Spoofing Bug Highlights Cybersecurity for Digital Vaccine Passports

Australian immunization app bug lets attackers fake vaccine status.

Three weeks after an independent researcher found a critical bug in the Services Australia COVID-19 digital vaccine certificate that would allow an attacker to falsify someone’s vaccine status, it still hasn’t been fixed.

Researcher Richard Nelson looked into the security behind a new digital vaccine passport app from the Australian government’s Express Plus Medicare program, which automatically pulls someone’s vaccine status from the Australian Immunization Register. Bars, restaurants and other businesses rely on vaccination proof like this to protect the public from the spread of COVID-19.

Nelson found the flaw and shared his findings publicly on Aug. 18:

Nelson tweeted his work because he was unable to get in touch with Services Australia, the organization which oversees the COVID-19 digital vaccine application, he explained.

“I did report it there in the hopes that someone might forward it on, but did not get a response until days later,” Nelson wrote. “I also eventually reported it via ReportCyber and ASD [Australian Signals Directorate] did forward it on to Services Australia, and [I] never heard back.”

After No Response, Nelson Went Public

So, Nelson went wide and public with the disclosure.

“Ultimately, I want to report these issues responsibly and use my expertise to help them get fixed (for free) and not have to wonder if the person sitting next to me in a restaurant has forged their vaccine cert or not,” he added.

Vax Passport Cybersecurity in Focus

As governments turn to vaccine passports and contact-tracing solutions to slow the spread of COVID-19, it’s critical that users have confidence in both the accuracy of the vaccine data, as well as basic privacy protections. If the security isn’t there, no one will use them.

A new NordVPN Vaccines Passport Privacy Study found that currently, 66 percent of those polled would get a vaccine passport if it were required for travel. But another poll from January found that 75 percent of respondents have fears about vaccine databases getting breached.

“The coronavirus pandemic has created the ideal environment for bad actors to prey on people’s fears and vulnerabilities during this period of uncertainty,” Daniel Markuson, digital privacy expert at NordVPN, told Threatpost. “With vaccine data in their hands, vaccine fraudsters will take hold of every channel available, including vaccine passports, vaccination cards, human chips and vaccine health records to try to capitalize on it.”

Researchers from Avanan have already documented attackers spoofing vaccine-pass emails from England’s National Health Service (NHS) for travel and events.

Absent a more responsive mechanism for reporting security flaws, particularly for government-run applications and technology, users can take important precautions as the demand for vaccine passports rises around the globe.

Government App Security

Unlike in other places around the globe, digital identity cards are making inroads in the U.S. in only a limited way so far. Just last week, Apple announced that eight states are planning to roll out digital IDs and drivers’ licenses for iPhone, despite security concerns from the security community and civil rights groups. And New York State is introducing the Excelsior Pass for mobile vaccine-status proof.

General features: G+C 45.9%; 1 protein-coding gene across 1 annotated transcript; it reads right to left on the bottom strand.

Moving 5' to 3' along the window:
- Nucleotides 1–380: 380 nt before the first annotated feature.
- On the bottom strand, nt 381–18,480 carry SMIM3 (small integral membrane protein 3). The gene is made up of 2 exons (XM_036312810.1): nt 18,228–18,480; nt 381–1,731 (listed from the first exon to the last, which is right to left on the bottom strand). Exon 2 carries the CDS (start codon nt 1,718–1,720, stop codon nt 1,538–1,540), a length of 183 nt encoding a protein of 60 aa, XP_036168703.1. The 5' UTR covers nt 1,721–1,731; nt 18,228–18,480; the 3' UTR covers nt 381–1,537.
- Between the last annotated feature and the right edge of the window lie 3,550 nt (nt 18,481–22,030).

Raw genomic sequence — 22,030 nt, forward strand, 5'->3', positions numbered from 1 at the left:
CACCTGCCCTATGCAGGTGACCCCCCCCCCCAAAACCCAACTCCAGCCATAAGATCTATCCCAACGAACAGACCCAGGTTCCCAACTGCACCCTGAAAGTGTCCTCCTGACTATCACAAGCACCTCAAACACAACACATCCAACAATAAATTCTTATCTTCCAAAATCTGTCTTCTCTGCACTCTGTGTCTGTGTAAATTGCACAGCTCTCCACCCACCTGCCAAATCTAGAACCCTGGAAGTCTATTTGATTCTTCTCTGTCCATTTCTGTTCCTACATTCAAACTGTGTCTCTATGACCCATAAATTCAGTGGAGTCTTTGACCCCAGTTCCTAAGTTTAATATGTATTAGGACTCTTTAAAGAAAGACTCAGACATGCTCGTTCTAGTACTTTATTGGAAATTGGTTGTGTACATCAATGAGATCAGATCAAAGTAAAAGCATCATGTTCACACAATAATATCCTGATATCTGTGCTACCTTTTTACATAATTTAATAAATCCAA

For those using paper cards, Sailpoint security chief Ryan Case warns that users should avoid taking and storing photos of their vaccine cards, which could be exposed if storage systems like iCloud of Google Drive were compromised. On the digital passport front, Case also recommends having remote wipe functionality accessible in case a device is lost; having strong device encryption and passwords; and regularly updating apps for the latest security.

The heated politics that surround vaccine passports in the U.S. has put the country at a particular disadvantage in developing secure systems, Case added.

“The U.S. does not have a universal acceptance of verification applications with variations leveraged by states, airlines, health tracking wallets, even shopping apps,” Case told Threatpost. “Because of this assortment of diversity in digital cards, including vaccination ones, security and risk-management operations will likely not be as well-equipped as places like the E.U., which released a universal vaccination card in July. Universal adoption and consolidation of the technology reduce the complexity of applying appropriate security controls and managing risk. The U.S. has a long way to go.”

Jon Gaines with nVisium chalks the threat up to one of simple input validation.

“Unfortunately, this is just another example of a vulnerability that is as old as the internet itself, which is a lack of user input validation,” Gained told Threatpost. “In this specific case, it’s a tightrope to walk because to properly validate this input, it would need to be sent to a Services Australia server — and somehow confirm that the individual has actually been vaccinated.”

Gaines supposes that the rush to release the application was to blame and recommends an overhaul of the code.

“At this point, it would probably require a large revamp of the application to resolve this vulnerability,” he added.

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